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Fresh expressions can buck trend on youth, says report

24 May 2013

by a staff reporter


A "MISSING generation" of young people has grown up outside the Church, with only 11 per cent of regular churchgoers aged between 25 and 34, a new report by the Church Army suggests.

The greatest losses in attendance each year are among teenagers and those in their 20s; but some churches, particularly those involved in Fresh Expressions, are bucking the trend, the Church Army says.

The report, Authentic Faith: Fresh expressions of church amongst young adults, says that some churches are successfully connecting with this generation.

Some of these were traditional churches - often larger ones, which offered more contemporary worship, and were frequently situated in areas with high student populations. The people they attracted tended to be "middle-class, well-educated young adults who previously attended church as children", the author of the report, Beth Keith, said.

The other group of churches that had connected successfully with this generation were fresh expressions of church, where the community was often based around a dining-table rather than in a church building.

The report says: "Churches managing to reach young adults with no previous church experience - and from a broader socio-economic background - will more often see their young adults meeting around a dining table than in a church building, because the getting together for a meal is very important in creating community."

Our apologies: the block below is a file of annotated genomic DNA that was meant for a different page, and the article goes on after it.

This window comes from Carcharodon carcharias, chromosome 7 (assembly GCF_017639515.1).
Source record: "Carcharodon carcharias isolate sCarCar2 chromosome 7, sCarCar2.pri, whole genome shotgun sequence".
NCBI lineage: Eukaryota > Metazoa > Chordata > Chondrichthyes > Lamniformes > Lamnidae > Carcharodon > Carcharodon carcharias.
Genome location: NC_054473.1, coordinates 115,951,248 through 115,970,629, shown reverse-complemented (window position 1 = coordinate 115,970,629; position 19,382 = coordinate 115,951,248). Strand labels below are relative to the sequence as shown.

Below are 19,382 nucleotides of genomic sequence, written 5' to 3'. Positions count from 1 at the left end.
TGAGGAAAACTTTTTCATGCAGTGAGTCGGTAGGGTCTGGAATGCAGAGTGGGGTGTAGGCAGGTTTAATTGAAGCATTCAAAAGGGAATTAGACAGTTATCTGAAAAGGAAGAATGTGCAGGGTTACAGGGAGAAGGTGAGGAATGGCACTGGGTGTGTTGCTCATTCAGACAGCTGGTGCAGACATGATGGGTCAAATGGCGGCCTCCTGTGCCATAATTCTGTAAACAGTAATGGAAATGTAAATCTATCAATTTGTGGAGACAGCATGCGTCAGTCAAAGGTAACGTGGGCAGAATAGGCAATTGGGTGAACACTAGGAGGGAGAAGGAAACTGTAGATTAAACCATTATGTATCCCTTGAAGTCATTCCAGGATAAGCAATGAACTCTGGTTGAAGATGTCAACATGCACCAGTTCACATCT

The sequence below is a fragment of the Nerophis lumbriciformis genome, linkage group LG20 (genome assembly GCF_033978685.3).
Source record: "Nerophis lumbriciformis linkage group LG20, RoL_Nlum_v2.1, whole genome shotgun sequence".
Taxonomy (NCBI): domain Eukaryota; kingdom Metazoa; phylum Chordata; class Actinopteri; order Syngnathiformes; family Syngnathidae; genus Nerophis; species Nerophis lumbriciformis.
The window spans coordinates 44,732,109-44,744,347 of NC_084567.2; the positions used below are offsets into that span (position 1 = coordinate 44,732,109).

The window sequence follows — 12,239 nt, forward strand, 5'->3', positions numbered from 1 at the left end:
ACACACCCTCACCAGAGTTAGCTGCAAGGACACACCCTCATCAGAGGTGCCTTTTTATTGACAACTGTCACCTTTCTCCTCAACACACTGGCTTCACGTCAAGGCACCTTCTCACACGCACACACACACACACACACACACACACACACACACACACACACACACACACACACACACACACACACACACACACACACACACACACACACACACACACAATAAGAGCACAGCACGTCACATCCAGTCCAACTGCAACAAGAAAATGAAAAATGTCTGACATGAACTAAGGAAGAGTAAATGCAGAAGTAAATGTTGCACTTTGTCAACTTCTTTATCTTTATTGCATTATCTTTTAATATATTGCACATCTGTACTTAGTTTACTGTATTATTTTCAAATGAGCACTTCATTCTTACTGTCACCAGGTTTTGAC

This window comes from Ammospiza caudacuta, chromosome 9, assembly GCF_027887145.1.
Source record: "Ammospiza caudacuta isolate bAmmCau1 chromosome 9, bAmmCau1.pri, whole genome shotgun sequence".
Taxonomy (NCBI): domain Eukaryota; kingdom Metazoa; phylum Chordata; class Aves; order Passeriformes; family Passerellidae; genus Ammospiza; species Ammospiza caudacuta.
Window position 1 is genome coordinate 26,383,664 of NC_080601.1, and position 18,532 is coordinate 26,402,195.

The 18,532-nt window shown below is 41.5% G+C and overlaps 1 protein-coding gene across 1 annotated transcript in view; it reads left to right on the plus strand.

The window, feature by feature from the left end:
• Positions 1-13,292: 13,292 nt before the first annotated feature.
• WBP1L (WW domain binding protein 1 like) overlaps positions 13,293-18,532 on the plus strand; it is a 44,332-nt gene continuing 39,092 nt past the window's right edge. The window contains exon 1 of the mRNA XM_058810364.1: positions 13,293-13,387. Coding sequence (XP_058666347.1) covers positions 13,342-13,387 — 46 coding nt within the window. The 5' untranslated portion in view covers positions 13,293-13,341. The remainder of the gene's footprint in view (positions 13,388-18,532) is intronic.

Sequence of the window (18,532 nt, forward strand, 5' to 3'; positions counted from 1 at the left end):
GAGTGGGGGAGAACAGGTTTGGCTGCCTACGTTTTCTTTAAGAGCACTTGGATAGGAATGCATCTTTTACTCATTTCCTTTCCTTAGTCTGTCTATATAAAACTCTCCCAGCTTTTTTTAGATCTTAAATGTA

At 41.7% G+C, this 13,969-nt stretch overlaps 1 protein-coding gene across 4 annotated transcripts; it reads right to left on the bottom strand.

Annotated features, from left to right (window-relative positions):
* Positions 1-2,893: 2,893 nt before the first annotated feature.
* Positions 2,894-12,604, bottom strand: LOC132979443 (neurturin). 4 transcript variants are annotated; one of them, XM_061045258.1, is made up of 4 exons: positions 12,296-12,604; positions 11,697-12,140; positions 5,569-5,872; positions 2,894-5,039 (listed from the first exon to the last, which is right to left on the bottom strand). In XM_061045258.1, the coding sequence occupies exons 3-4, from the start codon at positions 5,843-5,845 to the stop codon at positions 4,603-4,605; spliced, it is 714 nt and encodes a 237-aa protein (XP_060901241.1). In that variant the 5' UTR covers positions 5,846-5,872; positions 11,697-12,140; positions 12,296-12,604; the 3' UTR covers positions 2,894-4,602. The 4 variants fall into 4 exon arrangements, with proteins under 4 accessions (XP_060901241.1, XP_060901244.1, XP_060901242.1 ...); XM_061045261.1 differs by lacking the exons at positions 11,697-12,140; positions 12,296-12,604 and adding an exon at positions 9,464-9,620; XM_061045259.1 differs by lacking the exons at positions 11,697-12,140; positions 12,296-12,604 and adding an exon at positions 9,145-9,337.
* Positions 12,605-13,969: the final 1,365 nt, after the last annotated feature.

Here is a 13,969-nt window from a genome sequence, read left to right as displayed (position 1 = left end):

Ms Keith said: "This second group exhibit very different traits and practices; these are churches where eating together is the new 'Sunday service'. For these small communities, access to . . . large vicarages, and community houses, can make a crucial difference to their growth and sustainability.

"Young adults attending these types of churches may struggle to make the leap to more traditional forms of church as they get older. This suggests that the determining factor here is not their age, or life-stage, and that these new forms of church will continue to grow. . .

"The recognition of these small sacramental communities as church is vital, both for the sustainability of these fledgling churches and for the building up of the wider Church."

The report calls on the Church to release empty parsonages to fresh expression groups in order to help them to thrive and grow.

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